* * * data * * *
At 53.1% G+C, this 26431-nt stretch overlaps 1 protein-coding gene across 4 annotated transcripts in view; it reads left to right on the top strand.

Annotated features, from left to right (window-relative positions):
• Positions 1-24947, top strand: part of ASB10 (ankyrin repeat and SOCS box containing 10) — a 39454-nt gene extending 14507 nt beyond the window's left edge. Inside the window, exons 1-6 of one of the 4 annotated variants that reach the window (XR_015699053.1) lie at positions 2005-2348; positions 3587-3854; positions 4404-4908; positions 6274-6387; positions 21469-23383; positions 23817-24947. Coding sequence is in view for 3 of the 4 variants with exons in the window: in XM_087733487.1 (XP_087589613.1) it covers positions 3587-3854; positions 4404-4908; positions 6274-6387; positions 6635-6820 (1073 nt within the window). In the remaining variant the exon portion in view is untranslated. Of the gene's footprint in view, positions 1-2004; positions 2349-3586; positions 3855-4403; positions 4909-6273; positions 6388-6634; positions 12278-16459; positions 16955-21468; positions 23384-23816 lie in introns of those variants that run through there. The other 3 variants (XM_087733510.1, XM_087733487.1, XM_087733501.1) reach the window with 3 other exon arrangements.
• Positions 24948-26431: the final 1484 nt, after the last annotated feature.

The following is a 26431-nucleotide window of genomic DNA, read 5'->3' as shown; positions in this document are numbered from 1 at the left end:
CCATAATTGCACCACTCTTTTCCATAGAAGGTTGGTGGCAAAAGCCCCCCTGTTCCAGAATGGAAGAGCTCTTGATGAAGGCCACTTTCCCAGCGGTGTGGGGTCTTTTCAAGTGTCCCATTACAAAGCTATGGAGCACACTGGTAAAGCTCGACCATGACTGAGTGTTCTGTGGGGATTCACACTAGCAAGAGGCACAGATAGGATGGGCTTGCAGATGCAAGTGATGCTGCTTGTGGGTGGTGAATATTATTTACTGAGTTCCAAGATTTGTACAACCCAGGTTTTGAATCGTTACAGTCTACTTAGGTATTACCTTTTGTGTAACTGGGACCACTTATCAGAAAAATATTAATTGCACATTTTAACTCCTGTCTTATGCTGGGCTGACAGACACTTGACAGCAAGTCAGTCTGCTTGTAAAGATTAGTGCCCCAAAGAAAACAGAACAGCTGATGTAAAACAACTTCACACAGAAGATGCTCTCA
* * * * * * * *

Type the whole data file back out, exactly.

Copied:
At 53.1% G+C, this 26431-nt stretch overlaps 1 protein-coding gene across 4 annotated transcripts in view; it reads left to right on the top strand.

Annotated features, from left to right (window-relative positions):
• Positions 1-24947, top strand: part of ASB10 (ankyrin repeat and SOCS box containing 10) — a 39454-nt gene extending 14507 nt beyond the window's left edge. Inside the window, exons 1-6 of one of the 4 annotated variants that reach the window (XR_015699053.1) lie at positions 2005-2348; positions 3587-3854; positions 4404-4908; positions 6274-6387; positions 21469-23383; positions 23817-24947. Coding sequence is in view for 3 of the 4 variants with exons in the window: in XM_087733487.1 (XP_087589613.1) it covers positions 3587-3854; positions 4404-4908; positions 6274-6387; positions 6635-6820 (1073 nt within the window). In the remaining variant the exon portion in view is untranslated. Of the gene's footprint in view, positions 1-2004; positions 2349-3586; positions 3855-4403; positions 4909-6273; positions 6388-6634; positions 12278-16459; positions 16955-21468; positions 23384-23816 lie in introns of those variants that run through there. The other 3 variants (XM_087733510.1, XM_087733487.1, XM_087733501.1) reach the window with 3 other exon arrangements.
• Positions 24948-26431: the final 1484 nt, after the last annotated feature.

The following is a 26431-nucleotide window of genomic DNA, read 5'->3' as shown; positions in this document are numbered from 1 at the left end:
CCATAATTGCACCACTCTTTTCCATAGAAGGTTGGTGGCAAAAGCCCCCCTGTTCCAGAATGGAAGAGCTCTTGATGAAGGCCACTTTCCCAGCGGTGTGGGGTCTTTTCAAGTGTCCCATTACAAAGCTATGGAGCACACTGGTAAAGCTCGACCATGACTGAGTGTTCTGTGGGGATTCACACTAGCAAGAGGCACAGATAGGATGGGCTTGCAGATGCAAGTGATGCTGCTTGTGGGTGGTGAATATTATTTACTGAGTTCCAAGATTTGTACAACCCAGGTTTTGAATCGTTACAGTCTACTTAGGTATTACCTTTTGTGTAACTGGGACCACTTATCAGAAAAATATTAATTGCACATTTTAACTCCTGTCTTATGCTGGGCTGACAGACACTTGACAGCAAGTCAGTCTGCTTGTAAAGATTAGTGCCCCAAAGAAAACAGAACAGCTGATGTAAAACAACTTCACACAGAAGATGCTCTCA